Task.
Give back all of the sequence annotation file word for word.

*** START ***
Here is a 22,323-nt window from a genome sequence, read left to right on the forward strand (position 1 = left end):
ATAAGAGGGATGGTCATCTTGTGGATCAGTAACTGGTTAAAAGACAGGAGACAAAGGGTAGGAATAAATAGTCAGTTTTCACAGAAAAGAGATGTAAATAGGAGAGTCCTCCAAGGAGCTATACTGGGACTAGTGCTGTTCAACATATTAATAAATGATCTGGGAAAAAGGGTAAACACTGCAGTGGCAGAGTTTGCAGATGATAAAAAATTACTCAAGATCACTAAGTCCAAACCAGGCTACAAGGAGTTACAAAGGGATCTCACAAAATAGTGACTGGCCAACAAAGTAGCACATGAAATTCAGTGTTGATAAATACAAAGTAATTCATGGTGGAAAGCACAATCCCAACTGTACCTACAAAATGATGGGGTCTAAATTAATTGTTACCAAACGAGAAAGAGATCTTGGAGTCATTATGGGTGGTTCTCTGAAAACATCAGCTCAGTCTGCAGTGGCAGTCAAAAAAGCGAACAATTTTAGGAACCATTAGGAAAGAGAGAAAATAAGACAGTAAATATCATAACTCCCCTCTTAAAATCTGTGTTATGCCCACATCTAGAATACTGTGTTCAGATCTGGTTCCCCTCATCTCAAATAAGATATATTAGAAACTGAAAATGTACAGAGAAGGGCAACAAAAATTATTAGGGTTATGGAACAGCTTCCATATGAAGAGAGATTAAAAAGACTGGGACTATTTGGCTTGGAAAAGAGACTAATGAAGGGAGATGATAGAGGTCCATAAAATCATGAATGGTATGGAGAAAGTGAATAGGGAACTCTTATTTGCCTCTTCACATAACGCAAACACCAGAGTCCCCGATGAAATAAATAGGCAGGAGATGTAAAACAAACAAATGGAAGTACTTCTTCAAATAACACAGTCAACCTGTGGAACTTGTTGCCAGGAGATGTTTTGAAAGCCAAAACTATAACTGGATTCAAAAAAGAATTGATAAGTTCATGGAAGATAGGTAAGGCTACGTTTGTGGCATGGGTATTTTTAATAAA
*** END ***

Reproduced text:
Here is a 22,323-nt window from a genome sequence, read left to right on the forward strand (position 1 = left end):
ATAAGAGGGATGGTCATCTTGTGGATCAGTAACTGGTTAAAAGACAGGAGACAAAGGGTAGGAATAAATAGTCAGTTTTCACAGAAAAGAGATGTAAATAGGAGAGTCCTCCAAGGAGCTATACTGGGACTAGTGCTGTTCAACATATTAATAAATGATCTGGGAAAAAGGGTAAACACTGCAGTGGCAGAGTTTGCAGATGATAAAAAATTACTCAAGATCACTAAGTCCAAACCAGGCTACAAGGAGTTACAAAGGGATCTCACAAAATAGTGACTGGCCAACAAAGTAGCACATGAAATTCAGTGTTGATAAATACAAAGTAATTCATGGTGGAAAGCACAATCCCAACTGTACCTACAAAATGATGGGGTCTAAATTAATTGTTACCAAACGAGAAAGAGATCTTGGAGTCATTATGGGTGGTTCTCTGAAAACATCAGCTCAGTCTGCAGTGGCAGTCAAAAAAGCGAACAATTTTAGGAACCATTAGGAAAGAGAGAAAATAAGACAGTAAATATCATAACTCCCCTCTTAAAATCTGTGTTATGCCCACATCTAGAATACTGTGTTCAGATCTGGTTCCCCTCATCTCAAATAAGATATATTAGAAACTGAAAATGTACAGAGAAGGGCAACAAAAATTATTAGGGTTATGGAACAGCTTCCATATGAAGAGAGATTAAAAAGACTGGGACTATTTGGCTTGGAAAAGAGACTAATGAAGGGAGATGATAGAGGTCCATAAAATCATGAATGGTATGGAGAAAGTGAATAGGGAACTCTTATTTGCCTCTTCACATAACGCAAACACCAGAGTCCCCGATGAAATAAATAGGCAGGAGATGTAAAACAAACAAATGGAAGTACTTCTTCAAATAACACAGTCAACCTGTGGAACTTGTTGCCAGGAGATGTTTTGAAAGCCAAAACTATAACTGGATTCAAAAAAGAATTGATAAGTTCATGGAAGATAGGTAAGGCTACGTTTGTGGCATGGGTATTTTTAATAAA